Sep 9, 2020
New Yorkers have worked hard to comply with reopening guidelines and we have some good news. Starting September 30th, restaurants in New York City can reopen for indoor dining with a limit of 25 percent capacity. All restaurants that choose to reopen must adhere to strict safety protocols, including temperature checks, face coverings when not seated, increased ventilation and air filtration standards, among other safety protocols. Bar service will not be permitted, and restaurants will close at midnight. We will reassess the guidelines on November 1st based on data. Read more about NYC's indoor dining reopening here.
Photo of the Day: Artwork by Mierle Laderman Ukeles was unveiled on the face of the Queens Museum to thank essential workers for their dedicated service to NY
(Photo by Hai Zhang)
1. The total number of COVID hospitalizations continues to remain low. Yesterday, there were 463 total hospitalizations. Of the 63,230 tests reported yesterday, 576, or 0.91 percent, were positive. Sadly, we lost three New Yorkers to the virus.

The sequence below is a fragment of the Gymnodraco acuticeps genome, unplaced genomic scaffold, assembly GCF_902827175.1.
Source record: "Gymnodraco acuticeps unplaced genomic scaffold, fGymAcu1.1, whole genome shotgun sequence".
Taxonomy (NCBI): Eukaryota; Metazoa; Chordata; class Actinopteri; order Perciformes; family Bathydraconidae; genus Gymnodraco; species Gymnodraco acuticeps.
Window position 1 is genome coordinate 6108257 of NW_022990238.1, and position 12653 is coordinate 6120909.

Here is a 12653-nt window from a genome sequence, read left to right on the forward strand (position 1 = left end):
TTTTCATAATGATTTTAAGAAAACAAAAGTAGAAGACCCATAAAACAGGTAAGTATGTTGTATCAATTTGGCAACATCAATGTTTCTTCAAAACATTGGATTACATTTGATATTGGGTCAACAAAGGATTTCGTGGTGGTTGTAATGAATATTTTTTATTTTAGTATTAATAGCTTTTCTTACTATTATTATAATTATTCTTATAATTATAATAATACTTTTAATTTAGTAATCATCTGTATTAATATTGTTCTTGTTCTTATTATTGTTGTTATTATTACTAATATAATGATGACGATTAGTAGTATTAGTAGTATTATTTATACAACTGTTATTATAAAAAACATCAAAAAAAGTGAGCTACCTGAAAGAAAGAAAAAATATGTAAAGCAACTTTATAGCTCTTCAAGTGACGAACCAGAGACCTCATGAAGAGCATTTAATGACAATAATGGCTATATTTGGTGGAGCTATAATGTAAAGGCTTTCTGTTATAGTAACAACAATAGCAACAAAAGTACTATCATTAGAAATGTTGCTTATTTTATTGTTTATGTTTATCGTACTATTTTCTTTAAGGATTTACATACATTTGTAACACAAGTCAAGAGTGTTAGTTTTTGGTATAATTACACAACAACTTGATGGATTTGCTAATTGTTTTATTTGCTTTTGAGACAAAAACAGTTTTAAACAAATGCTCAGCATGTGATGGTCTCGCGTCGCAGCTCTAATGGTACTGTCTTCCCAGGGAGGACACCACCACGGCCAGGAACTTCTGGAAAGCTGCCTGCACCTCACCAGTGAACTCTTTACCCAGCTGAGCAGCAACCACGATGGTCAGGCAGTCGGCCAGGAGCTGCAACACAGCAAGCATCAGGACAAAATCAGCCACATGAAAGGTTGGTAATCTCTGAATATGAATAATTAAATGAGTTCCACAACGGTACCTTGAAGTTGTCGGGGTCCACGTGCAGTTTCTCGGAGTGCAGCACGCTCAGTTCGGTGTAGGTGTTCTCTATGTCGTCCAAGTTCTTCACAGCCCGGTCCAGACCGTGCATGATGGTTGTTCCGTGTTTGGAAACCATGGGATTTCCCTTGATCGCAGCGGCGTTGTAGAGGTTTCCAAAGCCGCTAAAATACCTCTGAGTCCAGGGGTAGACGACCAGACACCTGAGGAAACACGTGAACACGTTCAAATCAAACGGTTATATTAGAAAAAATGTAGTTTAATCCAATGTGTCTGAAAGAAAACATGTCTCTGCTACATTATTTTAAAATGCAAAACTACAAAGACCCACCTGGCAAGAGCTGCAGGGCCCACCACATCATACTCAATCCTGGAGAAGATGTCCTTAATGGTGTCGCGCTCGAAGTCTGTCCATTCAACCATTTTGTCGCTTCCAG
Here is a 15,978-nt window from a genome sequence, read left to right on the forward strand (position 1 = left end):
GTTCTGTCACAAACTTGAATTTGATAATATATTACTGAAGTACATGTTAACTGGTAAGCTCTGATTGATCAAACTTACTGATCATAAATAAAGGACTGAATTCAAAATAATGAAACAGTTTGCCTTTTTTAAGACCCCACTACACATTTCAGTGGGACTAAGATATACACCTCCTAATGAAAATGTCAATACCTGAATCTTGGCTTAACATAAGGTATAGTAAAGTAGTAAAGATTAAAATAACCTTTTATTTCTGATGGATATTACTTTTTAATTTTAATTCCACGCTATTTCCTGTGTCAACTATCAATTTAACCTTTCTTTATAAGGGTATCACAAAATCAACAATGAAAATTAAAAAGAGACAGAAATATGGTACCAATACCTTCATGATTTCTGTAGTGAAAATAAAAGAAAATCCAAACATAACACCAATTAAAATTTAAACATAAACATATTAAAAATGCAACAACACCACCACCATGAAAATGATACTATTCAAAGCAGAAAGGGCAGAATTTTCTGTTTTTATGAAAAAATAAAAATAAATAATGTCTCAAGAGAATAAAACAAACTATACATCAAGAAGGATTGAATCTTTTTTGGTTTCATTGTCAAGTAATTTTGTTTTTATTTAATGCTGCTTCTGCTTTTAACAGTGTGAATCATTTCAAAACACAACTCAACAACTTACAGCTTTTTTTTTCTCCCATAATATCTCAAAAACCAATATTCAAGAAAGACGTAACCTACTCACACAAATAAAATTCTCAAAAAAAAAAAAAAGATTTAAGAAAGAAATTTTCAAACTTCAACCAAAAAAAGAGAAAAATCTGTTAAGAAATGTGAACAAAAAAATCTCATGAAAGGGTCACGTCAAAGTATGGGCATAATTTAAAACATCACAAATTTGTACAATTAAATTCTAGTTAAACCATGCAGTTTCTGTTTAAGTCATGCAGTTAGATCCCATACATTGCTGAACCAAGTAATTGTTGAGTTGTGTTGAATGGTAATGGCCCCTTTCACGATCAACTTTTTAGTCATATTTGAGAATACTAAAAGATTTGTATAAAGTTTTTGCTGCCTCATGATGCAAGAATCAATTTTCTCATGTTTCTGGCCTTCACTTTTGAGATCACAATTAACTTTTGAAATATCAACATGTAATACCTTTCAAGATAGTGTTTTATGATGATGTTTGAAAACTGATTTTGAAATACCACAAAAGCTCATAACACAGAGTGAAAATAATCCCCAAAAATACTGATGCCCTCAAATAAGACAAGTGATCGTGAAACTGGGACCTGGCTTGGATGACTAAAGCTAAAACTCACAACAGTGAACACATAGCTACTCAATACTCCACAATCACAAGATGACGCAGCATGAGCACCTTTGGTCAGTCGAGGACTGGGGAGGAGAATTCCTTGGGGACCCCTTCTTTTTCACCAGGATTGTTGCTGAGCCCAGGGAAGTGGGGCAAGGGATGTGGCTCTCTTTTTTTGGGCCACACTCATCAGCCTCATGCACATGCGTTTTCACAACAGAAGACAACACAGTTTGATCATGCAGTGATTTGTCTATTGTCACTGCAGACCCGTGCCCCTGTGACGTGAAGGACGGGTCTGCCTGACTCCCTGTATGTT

2. The NY Department of Financial Services is extending action requiring New York health insurers to waive costs associated with COVID-19. New York insurers must waive cost-sharing for COVID-19 testing and in-network telehealth visits until November 9th. This extends the action put in place in March, which waived cost-sharing for COVID-19 testing and telehealth services.
3. A reminder to New Yorkers to get a flu shot. While we still handle COVID, flu season is fast-approaching. This year it is especially important that New Yorkers get their flu shot. Find a flu vaccination site near you.
4. The Met Cloisters will reopen on September 12. This weekend, the Cloisters, the Met's museum of European medieval art overlooking the Hudson River, joins other cultural institutions that have begun reopening with reduced capacity and timed entry. Read more about the reopenings of New York City's cultural institutions.
Tonight's "Deep Breath Moment": Back in April, I received a heartfelt letter from a farmer in Troy, Kansas that included a single N95 mask left from his farming days that he wanted to donate to a healthcare worker. Touched by the act of generosity, the town of Troy, New York sent a care package to Dennis Ruhnke and his wife Sharon to thank them for their kindness in helping New York in the heat of the crisis, from one Troy to another.
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